We’re of the opinion that, if you’re going to blog, we might as well take advantage of the opportunity to introduce the various members of the team here at Eagle Rock. Today, for example, we’re interviewing Janet Johnson, who speaks fluent chemistry, earth science and biology.
Here’s her story:
Eagle Rock: Who are you and what do you to do here at Eagle Rock?
Janet: Right now I am a science instructor, which means I get to facilitate all kinds of cool project-based and experiential classes — with lessons like For the Birds and The Science of Cooking. I am also one of the house parents in Aspen House. Next year I have the opportunity to help support Eagle Rock’s new instructors as they transition into the community.
Eagle Rock: What did you do prior to coming to Eagle Rock?
Janet: As an undergraduate student, I studied biology at Northwestern University in Evanston, Ill. I eventually earned a master’s in science curriculum and instruction from The University of Colorado-Boulder as I was starting my work at Eagle Rock.
In between those two experiences I held various other positions including bank teller, landscaper, restaurant hostess and salesperson at a clothing store. By far the sweetest job was working at a chocolate shop. Mostly I made malts for Midwestern tourists, but every now and again I would get to tend the chocolate or make coconut haystacks. Those were great days.
Eagle Rock: What attracted you to Eagle Rock?
Janet: I first learned about Eagle Rock while I was teaching at the Chinquapin School in Highlands, Texas. Chinquapin is a college prep school for underserved students from the Houston area. Chinquapin was similar to Eagle Rock in its commitment to community, and very different in its college prep curriculum.
While there I taught seventh grade language arts, eighth grade earth science, 10th grade biology, and 11th grade chemistry. I also coached varsity volleyball. Bill and Kathy Heinzerling — the former co-directors of Chinquapin — owned property in Glen Haven, Colo., and told me about Eagle Rock after one of their vacations here.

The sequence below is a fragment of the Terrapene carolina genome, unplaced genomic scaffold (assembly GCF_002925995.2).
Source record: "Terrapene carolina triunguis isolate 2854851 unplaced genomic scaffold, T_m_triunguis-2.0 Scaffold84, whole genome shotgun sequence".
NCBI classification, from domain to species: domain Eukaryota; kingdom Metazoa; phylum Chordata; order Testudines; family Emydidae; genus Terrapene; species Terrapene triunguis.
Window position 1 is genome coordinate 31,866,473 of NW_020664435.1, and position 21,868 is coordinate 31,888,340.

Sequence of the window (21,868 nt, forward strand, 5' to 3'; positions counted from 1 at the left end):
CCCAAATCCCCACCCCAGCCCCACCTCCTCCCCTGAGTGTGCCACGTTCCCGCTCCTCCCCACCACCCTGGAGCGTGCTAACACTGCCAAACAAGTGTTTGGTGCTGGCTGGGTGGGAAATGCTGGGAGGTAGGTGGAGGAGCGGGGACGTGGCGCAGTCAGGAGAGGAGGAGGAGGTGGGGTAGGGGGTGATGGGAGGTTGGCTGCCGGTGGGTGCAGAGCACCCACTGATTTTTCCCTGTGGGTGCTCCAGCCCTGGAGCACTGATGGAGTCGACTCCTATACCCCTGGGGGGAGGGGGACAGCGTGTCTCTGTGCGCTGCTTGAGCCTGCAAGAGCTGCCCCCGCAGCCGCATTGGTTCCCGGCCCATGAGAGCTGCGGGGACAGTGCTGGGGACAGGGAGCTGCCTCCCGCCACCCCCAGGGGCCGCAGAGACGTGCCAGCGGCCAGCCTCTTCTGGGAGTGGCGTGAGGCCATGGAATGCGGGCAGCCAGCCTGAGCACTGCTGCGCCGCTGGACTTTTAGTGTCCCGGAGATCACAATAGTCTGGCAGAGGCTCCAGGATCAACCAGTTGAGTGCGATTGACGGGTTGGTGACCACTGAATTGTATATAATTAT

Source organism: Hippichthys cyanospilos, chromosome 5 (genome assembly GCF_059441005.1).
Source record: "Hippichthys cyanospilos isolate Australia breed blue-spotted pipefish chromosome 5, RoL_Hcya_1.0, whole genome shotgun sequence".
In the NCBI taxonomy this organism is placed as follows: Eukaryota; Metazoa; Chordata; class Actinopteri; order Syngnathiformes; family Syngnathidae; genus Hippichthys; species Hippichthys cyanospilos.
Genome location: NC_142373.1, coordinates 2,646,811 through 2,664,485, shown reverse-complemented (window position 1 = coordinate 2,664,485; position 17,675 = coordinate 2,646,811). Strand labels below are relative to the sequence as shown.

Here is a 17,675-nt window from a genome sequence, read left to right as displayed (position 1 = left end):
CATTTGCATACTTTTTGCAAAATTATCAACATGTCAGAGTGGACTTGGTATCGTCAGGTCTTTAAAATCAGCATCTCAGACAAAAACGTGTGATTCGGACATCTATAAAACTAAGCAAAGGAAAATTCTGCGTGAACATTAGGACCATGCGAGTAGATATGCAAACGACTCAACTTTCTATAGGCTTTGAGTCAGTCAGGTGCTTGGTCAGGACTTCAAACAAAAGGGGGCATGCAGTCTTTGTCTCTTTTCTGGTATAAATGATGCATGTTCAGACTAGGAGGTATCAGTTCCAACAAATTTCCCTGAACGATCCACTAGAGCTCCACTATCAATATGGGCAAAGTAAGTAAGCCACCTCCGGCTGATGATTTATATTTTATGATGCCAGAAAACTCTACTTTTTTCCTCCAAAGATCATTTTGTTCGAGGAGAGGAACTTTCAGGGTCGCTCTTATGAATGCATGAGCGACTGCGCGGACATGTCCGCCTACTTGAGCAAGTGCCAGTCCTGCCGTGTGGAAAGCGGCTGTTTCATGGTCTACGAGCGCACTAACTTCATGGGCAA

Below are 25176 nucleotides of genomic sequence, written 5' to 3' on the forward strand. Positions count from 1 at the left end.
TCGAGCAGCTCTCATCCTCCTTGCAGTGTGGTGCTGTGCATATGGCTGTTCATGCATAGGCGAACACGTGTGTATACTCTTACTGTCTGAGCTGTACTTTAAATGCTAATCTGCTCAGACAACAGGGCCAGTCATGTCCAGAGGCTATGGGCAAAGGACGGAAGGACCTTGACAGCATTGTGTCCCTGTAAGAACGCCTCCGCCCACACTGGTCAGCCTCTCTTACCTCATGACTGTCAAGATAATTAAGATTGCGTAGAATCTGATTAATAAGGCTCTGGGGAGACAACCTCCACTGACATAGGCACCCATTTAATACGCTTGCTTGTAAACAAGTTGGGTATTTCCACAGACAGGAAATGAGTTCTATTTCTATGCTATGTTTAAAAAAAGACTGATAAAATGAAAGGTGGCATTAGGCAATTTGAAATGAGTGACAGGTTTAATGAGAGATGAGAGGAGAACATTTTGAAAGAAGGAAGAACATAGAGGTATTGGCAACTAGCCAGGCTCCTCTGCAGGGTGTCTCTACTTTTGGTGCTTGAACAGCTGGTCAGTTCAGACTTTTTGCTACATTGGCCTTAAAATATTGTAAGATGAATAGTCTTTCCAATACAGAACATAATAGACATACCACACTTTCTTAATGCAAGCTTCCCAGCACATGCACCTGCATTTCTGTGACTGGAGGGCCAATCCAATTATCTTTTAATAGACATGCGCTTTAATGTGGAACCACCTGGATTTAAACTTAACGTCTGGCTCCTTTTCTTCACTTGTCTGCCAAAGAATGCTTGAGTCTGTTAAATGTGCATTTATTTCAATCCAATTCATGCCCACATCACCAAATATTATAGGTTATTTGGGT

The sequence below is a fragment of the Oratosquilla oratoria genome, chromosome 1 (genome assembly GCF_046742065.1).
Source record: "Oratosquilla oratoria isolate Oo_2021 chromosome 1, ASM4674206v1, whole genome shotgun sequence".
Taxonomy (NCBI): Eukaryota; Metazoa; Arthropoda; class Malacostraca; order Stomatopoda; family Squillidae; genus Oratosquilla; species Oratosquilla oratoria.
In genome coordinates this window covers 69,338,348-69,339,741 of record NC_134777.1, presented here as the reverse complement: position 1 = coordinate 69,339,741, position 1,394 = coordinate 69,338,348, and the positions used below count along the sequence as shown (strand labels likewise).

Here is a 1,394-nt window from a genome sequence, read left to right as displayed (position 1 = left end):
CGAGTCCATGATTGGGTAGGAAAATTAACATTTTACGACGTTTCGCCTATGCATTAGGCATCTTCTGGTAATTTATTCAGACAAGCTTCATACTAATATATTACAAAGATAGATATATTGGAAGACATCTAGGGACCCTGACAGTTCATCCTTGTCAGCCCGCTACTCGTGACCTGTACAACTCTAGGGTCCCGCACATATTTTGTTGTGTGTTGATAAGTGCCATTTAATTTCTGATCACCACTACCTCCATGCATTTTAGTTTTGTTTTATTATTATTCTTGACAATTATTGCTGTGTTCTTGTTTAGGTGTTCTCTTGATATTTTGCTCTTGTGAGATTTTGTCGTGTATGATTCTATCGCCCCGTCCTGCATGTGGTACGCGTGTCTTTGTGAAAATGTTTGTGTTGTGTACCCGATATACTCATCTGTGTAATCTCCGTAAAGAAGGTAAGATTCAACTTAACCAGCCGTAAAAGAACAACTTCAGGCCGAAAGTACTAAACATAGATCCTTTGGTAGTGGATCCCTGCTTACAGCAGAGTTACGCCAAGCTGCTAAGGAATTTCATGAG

Life took me to Colorado and I sought out Eagle Rock. I was attracted to the freedom to design curriculum that would get students excited about science. And I also wanted to continue to teach in a residential school setting where building relationships with students is valued and encouraged.
Eagle Rock: When you’re not working, what do you like to do in your spare time?
Janet: When not working, I like to experiment with various cooking processes, such as fermentation, bread making and smoking salmon. It’s all about the process. I try out my concoctions on the students of Aspen House. They don’t usually complain.
Eagle Rock: What reality TV should you be on and why would you win or be kicked off?
Janet: I think I would be on a reality cooking show, like The Taste or MasterChef. I think I would be kicked off because I wouldn’t stand for Gordon Ramsay’s tongue-lashings.
Eagle Rock: What’s your all-time favorite Eagle Rock success story?
Janet: In addition to all of the successful students at Eagle Rock, I also like to think about all the Fellows who have come through our doors and who have continued to teach or work with youth. In particular I appreciate all of those fellows who have ignited a passion for science in their students.
Stanley Richards was one of my first science fellows, and he made quite an impact on his students in Oakland. You want to talk about someone with skin in the game? Not only was he a gifted teacher when was here, he also knew how to motivate students. In this case, he told students that if they raised their test scores dramatically, he would get a tattoo in exchange. They did, and he did too.
Eagle Rock: What’s one thing not many people know about you?
Janet: I worked for two years conducting cancer research in a molecular biology lab at Northwestern University Medical School. I also once slipped on a banana peel while slinging blizzards at a Dairy Queen restaurant.